I love these hives, and I think they are much more cost effective than a traditional hive.  They may seem more expensive to start, but require much less work and other equipment, saving you time as well as money.

Head on over with this link —>> Flow Hives on IndieGoGo <<—

How to Keep your Chickens Cool

If you live pretty much anywhere in the US, you’ve probably noticed that summer is here.  It’s brain-meltingly hot here right now, and temperatures are in the 90s and 100s over the foreseeable future.

This can be dangerous for your chickens.  Overheating can cause your chickens to have heatstroke and die, just like people.  In the video below, I’ve shown you what I’ve done to keep my chickens cool in the summer, and as always, we tried to keep things low-budget.  None of these things cost much at all.

3 Cheap and Easy Ways To Build A Chicken Coop

When I first looked at the possibility of raising chickens, one of my main concerns was the cost of a coop.  I wanted to have something that didn’t cost a lot, but when I checked out the farm supply stores, I found coops that were anywhere between $200 and $500.  Those were way out of my price range, and I got discouraged.

With some research though, I found that there are ways to make your own coop that cost very little, or nothing at all.  I’ll explain the pros and cons of each option below.

Old Shed

Traditional_Metal_Shed

Do you have an old gardening shed in your backyard?  They make a great chicken coop with very little work, and a decently sized shed can easily house a dozen chickens.  You can convert the entire shed, or wall off a portion of the shed, and turn it into a perfect coop.  Remember to add roosts and nesting boxes, and your chickens will be living the high life.

If you don’t have a shed, check Craigslist or your local Buy and Sell pages on Facebook.  There are people giving away their old sheds all the time in my area.  All you need to do is drop by with a truck, load it up, and bring it home (safely).

The downside to a shed is that in the winter, your shed will need to be heated to keep your chickens happy, and the bigger the space, the more expensive it is to heat.

Doghouses

Castledaly_Manor_-_Doghouse_-_geograph.org.uk_-_1606827

Another great option, if you have only 3 or 4 chickens, is to use a dog house.  You can get some hinges, and make a door in the side of the dog house for easy access to the interior so you can clean it and collect eggs.  Again, nesting boxes and roosts are a necessity.I see old dog houses being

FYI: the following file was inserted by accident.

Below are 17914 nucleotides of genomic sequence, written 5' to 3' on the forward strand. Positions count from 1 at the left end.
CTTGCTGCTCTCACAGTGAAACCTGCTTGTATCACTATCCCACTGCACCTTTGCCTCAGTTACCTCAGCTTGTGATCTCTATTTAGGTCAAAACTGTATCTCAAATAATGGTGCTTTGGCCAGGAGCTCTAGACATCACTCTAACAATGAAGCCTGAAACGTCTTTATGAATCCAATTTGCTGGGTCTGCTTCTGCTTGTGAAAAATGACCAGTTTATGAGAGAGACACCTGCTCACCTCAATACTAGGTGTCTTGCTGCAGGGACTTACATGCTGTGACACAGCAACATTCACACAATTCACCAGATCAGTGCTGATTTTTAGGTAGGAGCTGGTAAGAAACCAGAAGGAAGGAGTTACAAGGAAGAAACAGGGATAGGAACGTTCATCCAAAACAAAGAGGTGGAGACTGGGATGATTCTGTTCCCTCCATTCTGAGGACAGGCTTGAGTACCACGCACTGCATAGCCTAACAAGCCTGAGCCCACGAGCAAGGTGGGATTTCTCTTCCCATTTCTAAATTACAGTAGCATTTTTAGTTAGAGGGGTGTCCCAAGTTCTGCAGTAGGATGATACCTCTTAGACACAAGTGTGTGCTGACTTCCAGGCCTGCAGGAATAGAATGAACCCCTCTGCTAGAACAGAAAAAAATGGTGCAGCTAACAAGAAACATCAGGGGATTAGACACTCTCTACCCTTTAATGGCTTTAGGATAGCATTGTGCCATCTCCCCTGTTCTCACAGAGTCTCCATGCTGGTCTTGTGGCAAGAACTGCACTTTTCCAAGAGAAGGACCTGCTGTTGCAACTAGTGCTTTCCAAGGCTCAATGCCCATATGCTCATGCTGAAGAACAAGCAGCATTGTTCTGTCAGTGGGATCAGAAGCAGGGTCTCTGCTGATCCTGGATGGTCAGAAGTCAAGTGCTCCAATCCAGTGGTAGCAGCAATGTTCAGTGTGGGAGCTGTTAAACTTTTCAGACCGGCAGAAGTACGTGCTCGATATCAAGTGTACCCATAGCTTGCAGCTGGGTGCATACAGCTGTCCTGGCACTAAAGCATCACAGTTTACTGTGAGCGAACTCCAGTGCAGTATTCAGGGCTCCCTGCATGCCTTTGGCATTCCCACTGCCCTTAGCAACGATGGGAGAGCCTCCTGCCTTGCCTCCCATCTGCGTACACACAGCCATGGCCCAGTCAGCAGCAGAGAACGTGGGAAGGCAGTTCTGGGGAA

I see old dog houses being given away on Craigslist and Facebook constantly.  Most people just want to get rid of them or sell them for a few bucks, so scour your local buy and sells and pick up a good deal.

The downside to a doghouse is that they are small, so only house a few chickens, and require that you get down on your knees for cleaning.

Pallets

Chicken_coop_in_winter

If you want to get completely creative, you can always find pallets and build your own design.  You can get pallets for free from a lot of places.  Just drive around and you’ll find piles of them at many hardware stores, giant box stores, and even liquor stores.  Always go in and ask the manager if you can take some.

The cool part about pallets is that there are many designs and tutorials available online that show how to make a chicken coop out of spare pallets.  You can build as fancy or as plain as you’d like, and make it just about any size you need.

The cons of this are more varied than the other options, however.  First, you need to make sure the pallets you get are safe to use.  Check out this article to find out how to tell if you have safe pallets.  Secondly, this is the most time-consuming option, so if you’re in a hurry, this may not be the option for you.  Finally, while the pallets may be free, you’re going to need nails and screws, hinges, and other hardware, and that does add up in cost.

Conclusion

Take a look at your yard, and decide what will work best for the space you have.  Are you good with tools, or still new (and that’s okay)?  How many chickens do you plan on having?  These all come into consideration when you build your coop.  Regardless of what you choose to do, also remember that your chickens will need outdoor space, called a run, to live in as well, so take that into consideration.  Have fun, whatever you do!

Beekeeping the easier way

Beekeeping is, in my opinion, one of the most important things you can do as an off-gridder.  With the decline in bee populations, every new beekeeper is a necessity.  Without bees, humanity’s ability to produce food collapses.

So, on that cheery note, we’re going to take a quick look at beekeeping, and how to do it easily.  You’re going to notice that in this case, I haven’t said we’re going to do it “cheaply”.  This is because today, we’re not going to look at the cheapest, DIY option, but rather one that will save you time and money in the long run, as well as something that is easier on your bees.

First of all, you’re going to need a hive super, which the colony will live in and the queen will lay eggs in.  I recommend the following because it is cheap, well-made, and will work well for you.  It’s recommended you start with two of them, to give the colony enough room to grow.